Ivanka Trump is ready to talk about paid family leave. The 36-year-old mother of three, and White House adviser, wrote an op-ed for Fox News on the subject, arguing that the time for a new national family leave law is nearing. Ivanka Trump's views on paid leave got challenged on social media, too, and the response to the challenge was as interesting as her op-ed itself.
On Wednesday, July 11, Chris Lu, once a member of President Barack Obama's White House, directed a message at Ivanka Trump.
"Democrats have led the way on #PaidLeave for years," Lue tweeted. "The FAMILY Act by [New York Sen. Kirsten Gillibrand] and [Connecticut Rep. Rosa DeLauro] is supported by a wide range of stakeholders including business leaders."
The purpose of Lu's message seemed clear: an effort to let it be known that while Trump is discussing a push for paid family leave, which may be received as a new and novel idea, two Democrats have already been championing a bill that aims to accomplish paid family leave.
That bill, as Lu mentions, is the FAMILY Act, also more formally known as the Family and Medical Insurance Leave Act. The FAMILY Act was introduced in the Senate in February 2017 by Sen. Gillibrand, who had been on a streak of introducing paid leave bills for five straight years.
The bill's summary states that, if passed into law, it would entitle an employee to a benefit payment each month during any period that the employee is away from an employer for reasons sanctioned by the Family and Medical Leave Act of 1993 (FMLA), with a few stipulations.
Ivanka Trump's Fox News op-ed made no mention of the FAMILY Act and, after her response to Lu, it appears obvious why.
"This is true," Ivanka Trump tweeted, acknowledging Lu's mention of Sen. Gillibrand and Rep. DeLauro. "That said, it is been 25 years since FMLA passed and we are still at zero weeks of paid leave. There has yet to be a plan presented [with] bipartisan support from lawmakers. Both sides need to come together on a solution that can garner the votes be signed in to law."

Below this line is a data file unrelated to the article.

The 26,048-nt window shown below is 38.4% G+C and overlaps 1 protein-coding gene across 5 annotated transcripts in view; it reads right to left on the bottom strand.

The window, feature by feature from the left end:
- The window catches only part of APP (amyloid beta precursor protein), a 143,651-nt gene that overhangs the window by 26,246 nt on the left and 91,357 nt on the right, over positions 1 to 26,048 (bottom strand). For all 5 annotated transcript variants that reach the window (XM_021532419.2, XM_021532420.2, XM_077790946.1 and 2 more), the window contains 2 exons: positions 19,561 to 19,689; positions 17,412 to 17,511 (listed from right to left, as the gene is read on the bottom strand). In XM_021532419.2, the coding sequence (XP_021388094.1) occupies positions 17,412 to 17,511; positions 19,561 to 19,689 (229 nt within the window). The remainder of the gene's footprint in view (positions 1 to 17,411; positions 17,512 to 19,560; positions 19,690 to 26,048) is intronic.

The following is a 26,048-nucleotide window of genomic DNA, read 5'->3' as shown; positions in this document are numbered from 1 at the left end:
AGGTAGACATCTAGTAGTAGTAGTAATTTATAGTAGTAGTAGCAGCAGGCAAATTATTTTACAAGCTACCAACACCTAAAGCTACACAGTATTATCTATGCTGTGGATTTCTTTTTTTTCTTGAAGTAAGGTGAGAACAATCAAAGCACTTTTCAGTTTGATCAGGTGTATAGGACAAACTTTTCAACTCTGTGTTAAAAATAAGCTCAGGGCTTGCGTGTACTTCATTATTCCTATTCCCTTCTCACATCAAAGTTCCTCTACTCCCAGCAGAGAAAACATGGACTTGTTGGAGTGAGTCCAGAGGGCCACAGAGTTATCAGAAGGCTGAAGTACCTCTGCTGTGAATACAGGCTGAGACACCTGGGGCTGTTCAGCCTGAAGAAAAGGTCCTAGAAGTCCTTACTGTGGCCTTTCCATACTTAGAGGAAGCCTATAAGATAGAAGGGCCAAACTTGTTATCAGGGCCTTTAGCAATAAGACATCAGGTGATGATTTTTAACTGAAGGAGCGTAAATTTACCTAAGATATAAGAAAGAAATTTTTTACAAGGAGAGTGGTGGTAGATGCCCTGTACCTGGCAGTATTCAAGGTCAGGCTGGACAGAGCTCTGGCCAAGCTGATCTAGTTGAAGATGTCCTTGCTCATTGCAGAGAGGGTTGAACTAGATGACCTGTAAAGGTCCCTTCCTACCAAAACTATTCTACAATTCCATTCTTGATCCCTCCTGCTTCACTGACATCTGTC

The point behind Ivanka's message to Lu was as clear as his initial response to her was: The paid family leave bill constructed by Democrats does not have a chance of passing through a Republican controlled Congress.
In her op-ed, Trump also notes that legislation some Republicans support don't have the backing a majority needed to pass through Congress, either.
"Without debating the value and merits (of which there are many) of paid leave legislation supported by members of the Republican and Democratic parties, we must recognize their failure to gain majority consensus within or across party lines," she wrote. "Hence, our focus must turn to policy ideas that can secure congressional approval."
So what's next?
On Wednesday, the Senate panel scheduled a hearing debate on paid family leave. Plus, Florida Sen. Marco Rubio is expected to introduce his own legislation for paid leave in the following days.
"We need to find a conservative solution to provide paid family leave in a fiscally responsible way," Sen. Rubio said.
Rubio's use of "conservative solution" and "fiscally responsible" is the tell there, too. It implies that even the number of Republicans who want to achieve paid family leave, in theory, think solutions that have been proposed thus far simply cost too much money.
But, Ivanka Trump says, that number of Republicans is growing, at least. She wrote,
Social conservatives underscore paid leave as a way to forge more tightly bonded families and protect infants and parents at their most vulnerable. Fiscal hawks recognize the efficiency of increasing workforce attachment and minimizing government dependence. And everyone shares the concern for our country’s plummeting fertility rates, now the lowest in history, and the effect that will have on our society and economy at large.
So, it's clear what anyone interested in the subject of paid family leave will do next. Watch for the types of legislation Rubio — or any other Republican with the help of Ivanka Trump — propose, whether they have significant difference with the FAMILY Act, and whether any new legislation attracts interest from a substantial majority in Congress.